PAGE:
The 21st World Congress of Gerontology and Geriatrics was held July 23-27 in San Francisco, California. The International Association of Gerontology and Geriatrics (IAGG) only arranges this congress every 4th year, whereas the Gerontological Society of America (GSA) has an annual congress. My wife wanted to attend the congress, so we planned 9 days in San Francisco and California, business and pleasure.
When the GSA found out that I was an International Master and chess author, they contacted me to include the topic of chess. Eventually, the subject of Chess and Successful Aging came up, and I was to give a live-presentation at the conference.
The subject of chess as a board game to train cognitive skills is an interesting one, but the obvious question is: why chess? Other board games and cognitive exercises seem to have a similar impact on the mind, so I made a comparison and showed how chess as a well-established game in society has much to offer. Not only as a brain-game, but also due to the social interaction and proven problem-solving skills that can help elderly build their self-efficacy.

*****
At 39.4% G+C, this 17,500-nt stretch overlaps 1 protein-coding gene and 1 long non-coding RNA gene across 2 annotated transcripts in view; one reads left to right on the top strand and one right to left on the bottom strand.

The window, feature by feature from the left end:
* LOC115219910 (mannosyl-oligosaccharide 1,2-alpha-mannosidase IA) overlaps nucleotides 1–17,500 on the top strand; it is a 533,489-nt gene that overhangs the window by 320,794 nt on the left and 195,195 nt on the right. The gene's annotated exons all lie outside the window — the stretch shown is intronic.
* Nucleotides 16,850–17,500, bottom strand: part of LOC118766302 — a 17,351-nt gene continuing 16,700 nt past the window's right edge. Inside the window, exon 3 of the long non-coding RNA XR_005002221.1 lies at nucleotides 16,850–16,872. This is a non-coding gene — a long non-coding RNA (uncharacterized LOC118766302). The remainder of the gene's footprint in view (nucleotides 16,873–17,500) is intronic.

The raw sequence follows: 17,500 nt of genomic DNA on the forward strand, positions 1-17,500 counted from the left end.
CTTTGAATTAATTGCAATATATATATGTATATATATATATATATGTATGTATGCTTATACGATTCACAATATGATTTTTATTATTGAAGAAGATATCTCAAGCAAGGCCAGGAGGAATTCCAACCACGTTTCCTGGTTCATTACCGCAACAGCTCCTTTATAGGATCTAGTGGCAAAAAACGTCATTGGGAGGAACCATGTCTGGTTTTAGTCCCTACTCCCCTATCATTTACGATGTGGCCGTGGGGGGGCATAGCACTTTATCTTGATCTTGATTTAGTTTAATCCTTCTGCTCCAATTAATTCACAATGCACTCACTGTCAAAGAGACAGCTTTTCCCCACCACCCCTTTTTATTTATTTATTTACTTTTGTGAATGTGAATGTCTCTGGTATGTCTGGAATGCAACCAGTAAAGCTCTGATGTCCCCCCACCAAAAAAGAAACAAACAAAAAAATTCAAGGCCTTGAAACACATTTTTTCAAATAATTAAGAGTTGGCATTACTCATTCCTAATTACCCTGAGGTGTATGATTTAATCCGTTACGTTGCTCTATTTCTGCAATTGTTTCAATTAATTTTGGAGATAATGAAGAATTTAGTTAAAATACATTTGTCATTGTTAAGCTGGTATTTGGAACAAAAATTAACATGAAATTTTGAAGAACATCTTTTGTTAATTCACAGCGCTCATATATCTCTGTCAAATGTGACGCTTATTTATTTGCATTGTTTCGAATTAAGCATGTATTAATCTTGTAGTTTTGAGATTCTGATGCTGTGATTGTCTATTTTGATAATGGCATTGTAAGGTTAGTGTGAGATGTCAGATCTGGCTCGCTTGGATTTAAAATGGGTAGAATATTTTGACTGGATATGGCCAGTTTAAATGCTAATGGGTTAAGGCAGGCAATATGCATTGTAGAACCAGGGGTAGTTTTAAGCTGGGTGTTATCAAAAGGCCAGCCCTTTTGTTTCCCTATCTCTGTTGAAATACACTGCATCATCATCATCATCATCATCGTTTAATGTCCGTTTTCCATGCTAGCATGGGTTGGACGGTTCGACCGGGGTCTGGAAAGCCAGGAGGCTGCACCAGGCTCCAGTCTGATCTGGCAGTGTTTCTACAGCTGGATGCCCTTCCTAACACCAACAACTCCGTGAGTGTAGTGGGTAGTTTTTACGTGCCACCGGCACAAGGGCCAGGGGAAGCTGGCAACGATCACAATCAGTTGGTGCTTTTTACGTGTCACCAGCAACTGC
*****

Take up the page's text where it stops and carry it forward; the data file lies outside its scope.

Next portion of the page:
Chess was not the only game present at the conference – a Japanese professor and researcher talked about the benefits of Mahjong at a separate meeting that I was fortunate to attend. Mahjong is an ancient Chinese game that has a central place in China and Chinese communities around the world: elderly go to the social day-care centers to play the game.
A main difference between Mahjong and chess is that Mahjong is a game for 4 players. To be 4 in a grouping is quite different from only 2 – not only from a social perspective, but also from a game theoretical one: you are not only fighting against one opponent (chess). 3 opponents make luck and dependence on others a factor, whereas chess is mostly regarded as a game without luck, as the player is entirely dependent on own decisions.
My knowledge of Mahjong is fairly limited at this point, but with the help of my wife, I am slowly learning how to play it.
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